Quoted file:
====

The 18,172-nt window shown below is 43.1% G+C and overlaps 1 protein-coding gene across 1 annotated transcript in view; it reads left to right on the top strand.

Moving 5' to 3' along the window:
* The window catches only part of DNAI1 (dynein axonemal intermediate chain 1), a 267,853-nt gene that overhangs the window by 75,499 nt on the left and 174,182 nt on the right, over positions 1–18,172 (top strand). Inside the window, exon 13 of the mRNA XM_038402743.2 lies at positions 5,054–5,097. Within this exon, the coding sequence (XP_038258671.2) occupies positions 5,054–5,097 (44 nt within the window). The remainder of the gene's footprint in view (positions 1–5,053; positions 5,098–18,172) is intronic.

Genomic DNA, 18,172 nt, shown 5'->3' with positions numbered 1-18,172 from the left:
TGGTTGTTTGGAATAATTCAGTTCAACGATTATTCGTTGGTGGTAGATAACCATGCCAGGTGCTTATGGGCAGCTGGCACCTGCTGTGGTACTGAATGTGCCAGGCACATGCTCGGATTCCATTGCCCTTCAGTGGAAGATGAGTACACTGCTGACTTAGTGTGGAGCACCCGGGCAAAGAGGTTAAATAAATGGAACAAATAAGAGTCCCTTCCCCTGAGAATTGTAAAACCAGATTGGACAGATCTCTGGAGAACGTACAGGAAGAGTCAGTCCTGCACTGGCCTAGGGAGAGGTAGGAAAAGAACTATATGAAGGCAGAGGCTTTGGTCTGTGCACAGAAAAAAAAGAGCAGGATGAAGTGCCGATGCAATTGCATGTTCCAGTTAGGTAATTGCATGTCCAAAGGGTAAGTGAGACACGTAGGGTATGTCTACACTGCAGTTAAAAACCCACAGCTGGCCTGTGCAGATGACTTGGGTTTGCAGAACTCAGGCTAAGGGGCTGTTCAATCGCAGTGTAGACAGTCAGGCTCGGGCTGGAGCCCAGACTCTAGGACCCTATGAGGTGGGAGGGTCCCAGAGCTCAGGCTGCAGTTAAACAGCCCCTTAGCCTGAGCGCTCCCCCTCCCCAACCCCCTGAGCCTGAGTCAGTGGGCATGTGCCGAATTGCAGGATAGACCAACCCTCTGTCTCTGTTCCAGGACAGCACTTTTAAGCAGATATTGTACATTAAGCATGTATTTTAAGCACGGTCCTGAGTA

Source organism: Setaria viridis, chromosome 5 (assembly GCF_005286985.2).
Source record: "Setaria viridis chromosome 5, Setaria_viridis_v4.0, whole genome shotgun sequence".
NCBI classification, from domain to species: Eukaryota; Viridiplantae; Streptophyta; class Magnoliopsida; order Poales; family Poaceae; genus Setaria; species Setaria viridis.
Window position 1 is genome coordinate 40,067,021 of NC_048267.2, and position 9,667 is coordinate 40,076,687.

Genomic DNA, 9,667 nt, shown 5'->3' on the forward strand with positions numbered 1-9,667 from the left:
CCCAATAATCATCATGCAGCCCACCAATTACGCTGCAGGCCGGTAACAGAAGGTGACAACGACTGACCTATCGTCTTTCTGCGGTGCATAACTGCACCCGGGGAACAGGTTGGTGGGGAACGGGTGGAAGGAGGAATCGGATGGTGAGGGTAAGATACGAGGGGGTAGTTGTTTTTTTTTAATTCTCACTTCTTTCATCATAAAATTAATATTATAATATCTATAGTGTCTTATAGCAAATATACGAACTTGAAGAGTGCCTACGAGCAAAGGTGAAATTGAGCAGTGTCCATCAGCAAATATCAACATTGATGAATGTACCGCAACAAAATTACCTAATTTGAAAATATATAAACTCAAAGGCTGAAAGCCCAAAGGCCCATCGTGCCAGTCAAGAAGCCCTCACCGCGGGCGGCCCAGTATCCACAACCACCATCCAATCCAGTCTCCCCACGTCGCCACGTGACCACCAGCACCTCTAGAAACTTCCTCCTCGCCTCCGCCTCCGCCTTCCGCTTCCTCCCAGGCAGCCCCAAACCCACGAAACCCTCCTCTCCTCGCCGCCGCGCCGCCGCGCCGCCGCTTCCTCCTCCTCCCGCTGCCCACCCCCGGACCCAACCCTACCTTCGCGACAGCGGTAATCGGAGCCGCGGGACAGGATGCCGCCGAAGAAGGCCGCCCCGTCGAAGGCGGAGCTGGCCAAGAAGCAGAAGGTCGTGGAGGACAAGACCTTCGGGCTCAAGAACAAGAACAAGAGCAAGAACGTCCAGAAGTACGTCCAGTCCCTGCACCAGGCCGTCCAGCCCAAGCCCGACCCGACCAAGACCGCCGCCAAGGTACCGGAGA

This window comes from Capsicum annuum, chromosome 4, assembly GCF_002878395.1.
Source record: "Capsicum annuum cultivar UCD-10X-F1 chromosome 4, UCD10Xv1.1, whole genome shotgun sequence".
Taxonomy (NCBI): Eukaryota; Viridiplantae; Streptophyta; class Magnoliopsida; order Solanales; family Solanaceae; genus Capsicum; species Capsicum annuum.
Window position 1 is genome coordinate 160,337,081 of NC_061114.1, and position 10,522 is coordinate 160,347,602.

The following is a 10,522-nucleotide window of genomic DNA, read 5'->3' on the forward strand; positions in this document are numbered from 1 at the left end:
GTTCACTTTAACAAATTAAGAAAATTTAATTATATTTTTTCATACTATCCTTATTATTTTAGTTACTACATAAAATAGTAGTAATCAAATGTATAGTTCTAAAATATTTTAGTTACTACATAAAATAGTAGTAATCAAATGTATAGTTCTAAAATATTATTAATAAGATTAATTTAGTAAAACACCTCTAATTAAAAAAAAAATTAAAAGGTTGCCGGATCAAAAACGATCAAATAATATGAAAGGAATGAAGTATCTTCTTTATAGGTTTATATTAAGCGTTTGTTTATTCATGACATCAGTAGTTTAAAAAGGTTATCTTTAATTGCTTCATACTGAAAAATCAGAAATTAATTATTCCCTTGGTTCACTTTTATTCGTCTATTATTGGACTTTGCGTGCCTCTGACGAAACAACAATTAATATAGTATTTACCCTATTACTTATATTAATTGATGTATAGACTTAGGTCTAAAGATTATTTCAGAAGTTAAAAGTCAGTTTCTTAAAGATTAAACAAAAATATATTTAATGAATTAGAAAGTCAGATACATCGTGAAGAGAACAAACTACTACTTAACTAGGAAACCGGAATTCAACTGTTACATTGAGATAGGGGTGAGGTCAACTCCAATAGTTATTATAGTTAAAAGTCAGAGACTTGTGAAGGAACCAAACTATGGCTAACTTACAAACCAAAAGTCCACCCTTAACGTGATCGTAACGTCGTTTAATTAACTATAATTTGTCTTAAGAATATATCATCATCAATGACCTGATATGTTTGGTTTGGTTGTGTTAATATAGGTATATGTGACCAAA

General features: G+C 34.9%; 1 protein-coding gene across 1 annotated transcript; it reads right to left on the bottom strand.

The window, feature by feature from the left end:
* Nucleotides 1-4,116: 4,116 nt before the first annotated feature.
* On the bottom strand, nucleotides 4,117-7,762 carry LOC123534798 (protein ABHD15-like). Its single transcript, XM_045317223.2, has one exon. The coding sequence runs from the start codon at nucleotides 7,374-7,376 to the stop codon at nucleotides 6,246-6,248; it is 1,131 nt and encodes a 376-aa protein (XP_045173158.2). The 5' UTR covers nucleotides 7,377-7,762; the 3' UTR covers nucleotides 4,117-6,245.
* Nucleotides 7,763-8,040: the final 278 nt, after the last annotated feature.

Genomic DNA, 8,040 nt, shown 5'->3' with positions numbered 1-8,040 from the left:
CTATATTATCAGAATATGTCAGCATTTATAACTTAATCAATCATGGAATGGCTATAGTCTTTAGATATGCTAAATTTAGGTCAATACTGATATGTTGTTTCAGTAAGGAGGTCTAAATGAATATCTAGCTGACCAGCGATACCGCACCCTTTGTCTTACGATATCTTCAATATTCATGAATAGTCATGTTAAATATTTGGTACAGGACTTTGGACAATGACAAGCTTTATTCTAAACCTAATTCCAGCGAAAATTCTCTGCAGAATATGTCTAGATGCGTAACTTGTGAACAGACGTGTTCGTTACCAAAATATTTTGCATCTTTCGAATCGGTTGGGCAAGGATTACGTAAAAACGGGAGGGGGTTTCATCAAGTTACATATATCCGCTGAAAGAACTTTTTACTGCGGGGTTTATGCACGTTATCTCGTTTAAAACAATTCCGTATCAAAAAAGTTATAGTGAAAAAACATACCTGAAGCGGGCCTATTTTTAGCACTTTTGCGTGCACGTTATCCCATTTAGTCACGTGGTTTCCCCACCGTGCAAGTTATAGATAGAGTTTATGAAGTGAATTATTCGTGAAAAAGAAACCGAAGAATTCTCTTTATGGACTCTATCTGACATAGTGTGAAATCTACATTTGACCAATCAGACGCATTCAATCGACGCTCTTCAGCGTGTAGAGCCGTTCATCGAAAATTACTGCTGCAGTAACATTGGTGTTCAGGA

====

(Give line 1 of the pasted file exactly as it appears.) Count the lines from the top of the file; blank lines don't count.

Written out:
The 18,172-nt window shown below is 43.1% G+C and overlaps 1 protein-coding gene across 1 annotated transcript in view; it reads left to right on the top strand.